Format: Streaming video from NetFlix on The Nook.
We’re back to the village of Berk, which has become a haven for dragons in the five years that have passed since the first film. Hiccup (Jay Baruchel), the savior of the town in the first film is essentially running away from his duties as chief-designate by his father, Stoick the Vast (Gerard Butler). Stoick wants to turn the reins of power over to Hiccup, who doesn’t want them. And again, in a piece of smart writing, this isn’t an irresponsibility thing or a function of Hiccup’s constant exploring of new lands. It’s that he doesn’t think he has the qualities his father does as a leader and that he won’t be able to handle the job the way his father does.
Astrid (America Ferrara), Hiccup’s not-quite-fiancée finds him out wandering and the two fly off to a new area where they discover a gang of dragon trappers led by Eret (Kit Harington) catching dragons for a man named Drago Bludvist (Djimon Hounsou). Hiccup and Astrid return home to alert everyone, and Stoick begins to panic. He’s had dealings with Drago before and knows the man to be a remorseless killer. Hiccup, not wanting a war and convinced he can stop it, goes off in search of Drago and finds instead his long lost mother, missing for the last 20 years of his life.
Valka (Cate Blanchett) was lost in a dragon raid when Hiccup was a baby, but instead of being killed, she was taken in by the dragons and has become something of a protector to them. She also fights against dragon trapping as best she can. The family reunion is short-lived, though, as Drago is soon on the march, leading his massive army of dragons to crush Berk and then to bring the rest of the world to its knees.
As with the first film, How to Train Your Dragon 2 gets pretty much everything right. The characters are still fun and still given real personalities. Sure, some of these personalities are extreme and done for comic relief, but our main characters think and act like real people. They are forced into difficult positions and decisions multiple times, and they behave in realistic ways when this happens. It’s a film that, while made for kids, doesn’t talk down to them. It gives them real characters and a real story. I also like that Astrid has grown up from the first film. She’s still competitive and aggressive, but she’s much less a stereotypical “girl power” character in this film, and that’s a genuine improvement.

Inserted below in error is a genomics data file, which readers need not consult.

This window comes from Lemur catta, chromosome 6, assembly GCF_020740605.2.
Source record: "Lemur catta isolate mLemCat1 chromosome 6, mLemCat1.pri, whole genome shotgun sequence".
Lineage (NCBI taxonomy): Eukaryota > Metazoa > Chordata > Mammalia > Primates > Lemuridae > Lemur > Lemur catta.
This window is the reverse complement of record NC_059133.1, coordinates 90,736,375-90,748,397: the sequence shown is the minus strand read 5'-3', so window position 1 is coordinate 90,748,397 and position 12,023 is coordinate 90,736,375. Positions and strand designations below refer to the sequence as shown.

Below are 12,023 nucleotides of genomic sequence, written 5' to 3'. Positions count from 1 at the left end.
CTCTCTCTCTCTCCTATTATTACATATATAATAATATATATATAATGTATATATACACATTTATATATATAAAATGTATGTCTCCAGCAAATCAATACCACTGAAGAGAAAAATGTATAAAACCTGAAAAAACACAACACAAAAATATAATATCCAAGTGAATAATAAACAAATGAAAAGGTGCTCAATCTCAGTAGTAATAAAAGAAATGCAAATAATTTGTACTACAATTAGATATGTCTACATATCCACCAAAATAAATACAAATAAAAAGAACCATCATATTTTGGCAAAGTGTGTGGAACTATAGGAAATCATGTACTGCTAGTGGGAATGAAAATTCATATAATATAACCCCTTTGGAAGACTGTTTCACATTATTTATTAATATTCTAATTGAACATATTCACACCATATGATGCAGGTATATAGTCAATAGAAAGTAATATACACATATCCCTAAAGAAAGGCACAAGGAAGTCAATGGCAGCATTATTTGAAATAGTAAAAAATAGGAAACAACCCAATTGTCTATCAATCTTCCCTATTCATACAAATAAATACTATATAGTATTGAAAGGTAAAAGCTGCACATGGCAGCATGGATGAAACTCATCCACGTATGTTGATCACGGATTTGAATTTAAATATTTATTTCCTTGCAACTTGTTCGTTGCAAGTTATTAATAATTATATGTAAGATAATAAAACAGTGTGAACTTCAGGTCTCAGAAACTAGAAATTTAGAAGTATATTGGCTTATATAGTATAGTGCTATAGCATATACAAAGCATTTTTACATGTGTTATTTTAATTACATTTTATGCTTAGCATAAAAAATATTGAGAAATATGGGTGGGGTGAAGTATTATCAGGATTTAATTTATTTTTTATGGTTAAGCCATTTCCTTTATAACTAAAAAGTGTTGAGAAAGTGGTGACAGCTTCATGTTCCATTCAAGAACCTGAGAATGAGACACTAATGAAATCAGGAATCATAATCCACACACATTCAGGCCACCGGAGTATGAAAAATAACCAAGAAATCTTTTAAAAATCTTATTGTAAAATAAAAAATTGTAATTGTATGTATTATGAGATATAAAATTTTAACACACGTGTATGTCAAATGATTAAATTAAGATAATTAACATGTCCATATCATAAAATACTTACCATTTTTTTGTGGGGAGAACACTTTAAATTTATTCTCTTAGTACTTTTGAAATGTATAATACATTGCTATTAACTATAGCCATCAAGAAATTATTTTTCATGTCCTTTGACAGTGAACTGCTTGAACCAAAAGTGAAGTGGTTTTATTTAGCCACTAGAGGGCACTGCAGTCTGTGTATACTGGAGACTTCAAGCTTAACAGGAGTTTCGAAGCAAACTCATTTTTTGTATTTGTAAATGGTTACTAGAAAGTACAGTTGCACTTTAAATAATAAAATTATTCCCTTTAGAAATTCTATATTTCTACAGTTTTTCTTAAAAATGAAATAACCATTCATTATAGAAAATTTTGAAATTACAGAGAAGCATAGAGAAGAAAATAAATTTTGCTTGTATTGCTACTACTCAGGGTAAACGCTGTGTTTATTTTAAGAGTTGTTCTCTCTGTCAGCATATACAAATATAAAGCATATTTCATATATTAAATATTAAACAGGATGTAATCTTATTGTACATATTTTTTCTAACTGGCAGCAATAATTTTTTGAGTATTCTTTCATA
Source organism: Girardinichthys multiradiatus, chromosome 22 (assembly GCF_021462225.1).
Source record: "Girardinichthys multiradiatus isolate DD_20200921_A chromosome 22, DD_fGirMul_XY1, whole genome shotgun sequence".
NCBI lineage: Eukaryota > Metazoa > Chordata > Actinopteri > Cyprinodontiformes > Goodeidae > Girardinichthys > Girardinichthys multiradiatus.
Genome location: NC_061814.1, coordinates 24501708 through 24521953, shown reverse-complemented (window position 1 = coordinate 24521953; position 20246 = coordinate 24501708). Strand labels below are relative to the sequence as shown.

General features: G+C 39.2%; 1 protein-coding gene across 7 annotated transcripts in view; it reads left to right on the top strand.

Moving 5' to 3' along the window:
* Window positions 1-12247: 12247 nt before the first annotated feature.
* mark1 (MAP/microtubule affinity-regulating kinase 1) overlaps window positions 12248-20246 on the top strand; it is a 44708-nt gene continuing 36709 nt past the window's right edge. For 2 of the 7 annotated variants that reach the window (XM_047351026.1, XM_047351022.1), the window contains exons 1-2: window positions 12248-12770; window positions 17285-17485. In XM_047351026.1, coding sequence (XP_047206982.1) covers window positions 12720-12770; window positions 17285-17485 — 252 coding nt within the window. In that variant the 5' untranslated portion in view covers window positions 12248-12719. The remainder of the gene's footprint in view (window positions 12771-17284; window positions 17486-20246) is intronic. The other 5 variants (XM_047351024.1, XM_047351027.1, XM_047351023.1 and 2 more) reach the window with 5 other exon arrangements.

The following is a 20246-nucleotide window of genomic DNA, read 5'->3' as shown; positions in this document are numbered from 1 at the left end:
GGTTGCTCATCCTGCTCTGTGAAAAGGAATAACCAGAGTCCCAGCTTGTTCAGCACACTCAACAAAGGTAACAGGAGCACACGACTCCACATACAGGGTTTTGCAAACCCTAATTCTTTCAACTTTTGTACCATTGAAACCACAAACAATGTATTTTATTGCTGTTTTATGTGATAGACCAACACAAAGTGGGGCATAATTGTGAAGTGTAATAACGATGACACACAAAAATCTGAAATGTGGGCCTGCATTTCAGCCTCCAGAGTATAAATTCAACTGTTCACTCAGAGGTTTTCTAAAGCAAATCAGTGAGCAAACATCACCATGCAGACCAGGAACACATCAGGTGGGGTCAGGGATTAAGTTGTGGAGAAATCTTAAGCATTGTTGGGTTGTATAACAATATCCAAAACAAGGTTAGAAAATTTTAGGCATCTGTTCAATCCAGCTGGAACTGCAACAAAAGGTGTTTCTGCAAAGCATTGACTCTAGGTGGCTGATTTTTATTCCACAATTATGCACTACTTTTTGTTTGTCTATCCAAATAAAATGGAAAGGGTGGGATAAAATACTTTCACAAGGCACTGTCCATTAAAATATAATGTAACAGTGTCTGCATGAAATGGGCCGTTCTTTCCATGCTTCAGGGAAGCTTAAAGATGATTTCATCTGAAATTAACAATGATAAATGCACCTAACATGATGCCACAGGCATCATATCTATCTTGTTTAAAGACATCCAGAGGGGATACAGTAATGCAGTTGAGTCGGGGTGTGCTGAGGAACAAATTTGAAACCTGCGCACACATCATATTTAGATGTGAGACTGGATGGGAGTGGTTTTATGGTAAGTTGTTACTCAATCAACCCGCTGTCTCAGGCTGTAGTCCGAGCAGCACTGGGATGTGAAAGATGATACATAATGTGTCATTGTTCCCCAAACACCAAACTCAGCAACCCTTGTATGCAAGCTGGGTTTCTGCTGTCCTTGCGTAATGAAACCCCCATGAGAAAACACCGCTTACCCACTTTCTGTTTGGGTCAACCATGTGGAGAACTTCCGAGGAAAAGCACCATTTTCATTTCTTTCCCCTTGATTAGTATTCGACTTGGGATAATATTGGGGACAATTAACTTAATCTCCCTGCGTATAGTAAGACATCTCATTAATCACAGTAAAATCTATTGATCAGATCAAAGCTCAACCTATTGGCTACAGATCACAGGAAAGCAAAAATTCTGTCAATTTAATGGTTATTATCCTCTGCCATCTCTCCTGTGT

It also contains a number of good comedy moments. Hiccup’s peers, Snotlout (Jonah Hill), Fishlegs (Christopher Mintz-Plasse), and the twins Tuffnut (T.J. Miller) and Ruffnut (Kristen Wiig) aren’t used a lot, but are frequently funny, with the new added twist that both Snotlout and Fishlegs are obsessed with Ruffnut, who hates them both. (She gets a taste of her own medicine when she gets her first look at Eret.) Of the other characters, Berk’s second-in-command and mechanical “genius” Gobber (Craig Ferguson) is an extreme comic character, but he also happens to be one that is genuinely funny most of the time.
Once again, as with the first film, we’ve got writers who are smart enough to have real danger and real problems for the characters. Their lives are frequently on the line throughout the film, and there are again moments that are surprising because of this. How to Train Your Dragon 2 doesn’t pull its punches despite its target audience, another indication that the filmmakers respect kids as smart film viewers. It’s also another reason to respect this film and, so far, this franchise.
It also doesn’t hurt that this is a very pretty film. The art is beautiful and the animation is superb. I also love the fact that the characters have aged. Everyone is still recognizable from the first film, but there is no question that Hiccup is older. He looks about 20. He’s taller and more filled out physically. It was a good decision because despite the physical changes in the characters, it actually lends continuity to the two stories. In terms of consistency, Hiccup’s dragon Toothless is still screamingly cute and dog-like, and arguably the best character in the film.
Is there a downside? Well, I still don’t know why all of the adults sound like they are from Glasgow and all of the younger generation sounds like they’re from Des Moines. Beyond that, because this is much more an adventure film than the first one, it’s also lesser in terms of the characterization. The first film was about Hiccup and Toothless, while the sequel is about saving the village. As good as this story is, I like the first one a little better.
Then again, I like the first film a lot, so that’s not much of a criticism. If you liked the first How to Train Your Dragon, you’ll find almost as much to love with the sequel. If you didn’t like the first film, you’ve obviously got something wrong with you.
Why to watch How to Train Your Dragon 2: It builds very well on the first film.
Why not to watch: It’s not quite as good as the first one (but it’s close).